- Talks will be held for the first time in eight days on Saturday
- Games have been canceled through November 30
- NBA remains "committed" to reaching a deal, the deputy commissioner says
- The players have been locked out since early July
The NBA and the National Basketball Players' Association will meet this weekend to resume talks over a new collective bargaining agreement, a players' union representative said.
"We're going to meet with the league on Saturday," Roger Mason Jr., a NBPA executive committee member, told reporters. "It's just going through where we are and just getting together."
The session in the oft-contentious talks would be the first in eight days.
The season, which was scheduled to start this week, has been canceled through at least November 30, the league announced last week.
"We share the frustrations of our fans, partners, and those who rely on our game for their livelihoods," NBA Deputy Commissioner Adam Silver said in a press release announcing the cancellation on October 28.
NBA commissioner David Stern has said the 2010-2011 season was not profitable for most of the league's 30 owners, who want cost-cutting help from players. The league lost as much as $300 million last season, according to Stern.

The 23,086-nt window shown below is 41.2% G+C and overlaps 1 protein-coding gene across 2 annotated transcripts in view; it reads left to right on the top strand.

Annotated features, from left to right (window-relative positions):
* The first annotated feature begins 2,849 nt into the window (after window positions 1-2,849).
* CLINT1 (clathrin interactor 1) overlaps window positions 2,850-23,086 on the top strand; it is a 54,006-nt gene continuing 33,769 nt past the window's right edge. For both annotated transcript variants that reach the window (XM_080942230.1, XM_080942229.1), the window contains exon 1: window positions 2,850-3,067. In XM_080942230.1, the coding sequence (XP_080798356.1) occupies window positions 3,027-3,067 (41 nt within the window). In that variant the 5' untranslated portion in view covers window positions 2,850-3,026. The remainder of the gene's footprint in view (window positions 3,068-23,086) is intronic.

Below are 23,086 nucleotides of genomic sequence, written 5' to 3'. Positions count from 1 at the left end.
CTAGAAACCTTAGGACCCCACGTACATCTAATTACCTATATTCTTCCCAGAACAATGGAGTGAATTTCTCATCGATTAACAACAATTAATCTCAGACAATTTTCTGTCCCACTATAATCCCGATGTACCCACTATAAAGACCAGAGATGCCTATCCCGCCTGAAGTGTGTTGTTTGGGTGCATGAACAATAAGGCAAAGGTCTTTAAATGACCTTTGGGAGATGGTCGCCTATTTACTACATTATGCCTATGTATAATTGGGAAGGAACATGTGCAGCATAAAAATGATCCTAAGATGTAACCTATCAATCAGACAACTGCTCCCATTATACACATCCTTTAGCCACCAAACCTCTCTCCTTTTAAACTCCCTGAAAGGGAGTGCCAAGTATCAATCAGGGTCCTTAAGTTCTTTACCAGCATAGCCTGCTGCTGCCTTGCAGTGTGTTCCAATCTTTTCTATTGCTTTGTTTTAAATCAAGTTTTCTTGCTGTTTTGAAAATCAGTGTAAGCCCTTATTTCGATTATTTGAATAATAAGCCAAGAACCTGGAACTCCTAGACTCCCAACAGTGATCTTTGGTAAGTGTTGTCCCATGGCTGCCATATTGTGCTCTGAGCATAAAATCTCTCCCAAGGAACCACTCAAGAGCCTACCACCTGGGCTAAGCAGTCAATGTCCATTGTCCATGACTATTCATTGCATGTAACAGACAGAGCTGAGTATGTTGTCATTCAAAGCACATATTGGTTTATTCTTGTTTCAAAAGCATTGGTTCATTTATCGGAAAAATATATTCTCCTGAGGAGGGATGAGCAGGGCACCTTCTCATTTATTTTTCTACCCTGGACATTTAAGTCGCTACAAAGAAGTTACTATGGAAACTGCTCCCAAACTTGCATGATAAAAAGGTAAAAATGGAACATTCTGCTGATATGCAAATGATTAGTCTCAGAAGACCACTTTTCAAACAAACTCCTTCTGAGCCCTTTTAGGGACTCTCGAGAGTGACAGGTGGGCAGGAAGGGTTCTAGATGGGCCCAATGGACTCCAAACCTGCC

One of the battles has focused on the owners' rejection of calls by the players' union for an average $7 million player salary in the sixth year of a new labor deal. The current average salary is about $5 million.
Other big issues include a fight over a move by owners to gain the bigger share of revenues and whether the NBA will strengthen its salary cap.
"We remain committed to reaching an agreement that's fair for both the teams and the players and allows for the long-term growth of our game," Silver said Friday.
The league's owners began a lockout of players in early July.